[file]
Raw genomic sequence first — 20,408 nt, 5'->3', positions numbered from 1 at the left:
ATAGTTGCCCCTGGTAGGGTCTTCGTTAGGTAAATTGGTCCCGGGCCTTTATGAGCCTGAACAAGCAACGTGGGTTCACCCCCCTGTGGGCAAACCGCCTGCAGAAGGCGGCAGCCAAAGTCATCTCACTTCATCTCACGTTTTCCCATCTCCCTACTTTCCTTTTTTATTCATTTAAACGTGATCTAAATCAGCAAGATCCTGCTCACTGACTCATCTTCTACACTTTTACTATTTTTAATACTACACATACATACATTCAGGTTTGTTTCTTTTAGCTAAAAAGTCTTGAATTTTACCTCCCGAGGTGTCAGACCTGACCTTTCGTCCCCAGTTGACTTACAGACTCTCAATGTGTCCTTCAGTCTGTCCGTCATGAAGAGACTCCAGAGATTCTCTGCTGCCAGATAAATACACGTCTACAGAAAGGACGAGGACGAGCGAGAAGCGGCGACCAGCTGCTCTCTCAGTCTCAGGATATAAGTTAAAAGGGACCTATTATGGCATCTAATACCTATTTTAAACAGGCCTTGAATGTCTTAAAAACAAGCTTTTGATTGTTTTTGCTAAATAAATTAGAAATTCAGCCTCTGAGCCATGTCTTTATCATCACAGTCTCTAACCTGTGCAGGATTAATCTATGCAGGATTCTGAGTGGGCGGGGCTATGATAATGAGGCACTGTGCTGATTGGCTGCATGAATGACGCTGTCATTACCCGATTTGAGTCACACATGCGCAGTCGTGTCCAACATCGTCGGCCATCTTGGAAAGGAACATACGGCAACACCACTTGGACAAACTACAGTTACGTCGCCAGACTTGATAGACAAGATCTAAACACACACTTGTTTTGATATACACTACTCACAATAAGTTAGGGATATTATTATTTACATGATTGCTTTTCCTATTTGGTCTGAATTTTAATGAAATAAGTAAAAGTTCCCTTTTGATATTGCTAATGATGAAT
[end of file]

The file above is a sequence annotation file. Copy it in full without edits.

Raw genomic sequence first — 20,408 nt, 5'->3', positions numbered from 1 at the left:
ATAGTTGCCCCTGGTAGGGTCTTCGTTAGGTAAATTGGTCCCGGGCCTTTATGAGCCTGAACAAGCAACGTGGGTTCACCCCCCTGTGGGCAAACCGCCTGCAGAAGGCGGCAGCCAAAGTCATCTCACTTCATCTCACGTTTTCCCATCTCCCTACTTTCCTTTTTTATTCATTTAAACGTGATCTAAATCAGCAAGATCCTGCTCACTGACTCATCTTCTACACTTTTACTATTTTTAATACTACACATACATACATTCAGGTTTGTTTCTTTTAGCTAAAAAGTCTTGAATTTTACCTCCCGAGGTGTCAGACCTGACCTTTCGTCCCCAGTTGACTTACAGACTCTCAATGTGTCCTTCAGTCTGTCCGTCATGAAGAGACTCCAGAGATTCTCTGCTGCCAGATAAATACACGTCTACAGAAAGGACGAGGACGAGCGAGAAGCGGCGACCAGCTGCTCTCTCAGTCTCAGGATATAAGTTAAAAGGGACCTATTATGGCATCTAATACCTATTTTAAACAGGCCTTGAATGTCTTAAAAACAAGCTTTTGATTGTTTTTGCTAAATAAATTAGAAATTCAGCCTCTGAGCCATGTCTTTATCATCACAGTCTCTAACCTGTGCAGGATTAATCTATGCAGGATTCTGAGTGGGCGGGGCTATGATAATGAGGCACTGTGCTGATTGGCTGCATGAATGACGCTGTCATTACCCGATTTGAGTCACACATGCGCAGTCGTGTCCAACATCGTCGGCCATCTTGGAAAGGAACATACGGCAACACCACTTGGACAAACTACAGTTACGTCGCCAGACTTGATAGACAAGATCTAAACACACACTTGTTTTGATATACACTACTCACAATAAGTTAGGGATATTATTATTTACATGATTGCTTTTCCTATTTGGTCTGAATTTTAATGAAATAAGTAAAAGTTCCCTTTTGATATTGCTAATGATGAAT